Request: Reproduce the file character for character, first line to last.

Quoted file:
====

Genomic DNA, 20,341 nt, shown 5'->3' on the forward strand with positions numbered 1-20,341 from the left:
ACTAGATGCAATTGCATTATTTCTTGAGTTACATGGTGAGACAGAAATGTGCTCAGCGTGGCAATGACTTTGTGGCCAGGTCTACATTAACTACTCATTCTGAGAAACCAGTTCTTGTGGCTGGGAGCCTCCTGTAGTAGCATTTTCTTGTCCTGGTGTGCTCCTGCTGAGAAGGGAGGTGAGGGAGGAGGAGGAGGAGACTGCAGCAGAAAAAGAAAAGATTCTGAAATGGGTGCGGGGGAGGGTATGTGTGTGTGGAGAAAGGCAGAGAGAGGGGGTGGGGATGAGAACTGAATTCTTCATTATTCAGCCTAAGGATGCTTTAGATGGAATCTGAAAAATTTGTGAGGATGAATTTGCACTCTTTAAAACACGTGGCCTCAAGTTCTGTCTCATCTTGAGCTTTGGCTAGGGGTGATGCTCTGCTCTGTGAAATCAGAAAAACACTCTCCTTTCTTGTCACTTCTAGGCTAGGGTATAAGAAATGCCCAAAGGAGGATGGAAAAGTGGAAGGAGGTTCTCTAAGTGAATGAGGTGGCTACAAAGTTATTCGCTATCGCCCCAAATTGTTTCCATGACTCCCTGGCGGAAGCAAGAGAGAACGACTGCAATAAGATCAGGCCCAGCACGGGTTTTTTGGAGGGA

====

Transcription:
Genomic DNA, 20,341 nt, shown 5'->3' on the forward strand with positions numbered 1-20,341 from the left:
ACTAGATGCAATTGCATTATTTCTTGAGTTACATGGTGAGACAGAAATGTGCTCAGCGTGGCAATGACTTTGTGGCCAGGTCTACATTAACTACTCATTCTGAGAAACCAGTTCTTGTGGCTGGGAGCCTCCTGTAGTAGCATTTTCTTGTCCTGGTGTGCTCCTGCTGAGAAGGGAGGTGAGGGAGGAGGAGGAGGAGACTGCAGCAGAAAAAGAAAAGATTCTGAAATGGGTGCGGGGGAGGGTATGTGTGTGTGGAGAAAGGCAGAGAGAGGGGGTGGGGATGAGAACTGAATTCTTCATTATTCAGCCTAAGGATGCTTTAGATGGAATCTGAAAAATTTGTGAGGATGAATTTGCACTCTTTAAAACACGTGGCCTCAAGTTCTGTCTCATCTTGAGCTTTGGCTAGGGGTGATGCTCTGCTCTGTGAAATCAGAAAAACACTCTCCTTTCTTGTCACTTCTAGGCTAGGGTATAAGAAATGCCCAAAGGAGGATGGAAAAGTGGAAGGAGGTTCTCTAAGTGAATGAGGTGGCTACAAAGTTATTCGCTATCGCCCCAAATTGTTTCCATGACTCCCTGGCGGAAGCAAGAGAGAACGACTGCAATAAGATCAGGCCCAGCACGGGTTTTTTGGAGGGA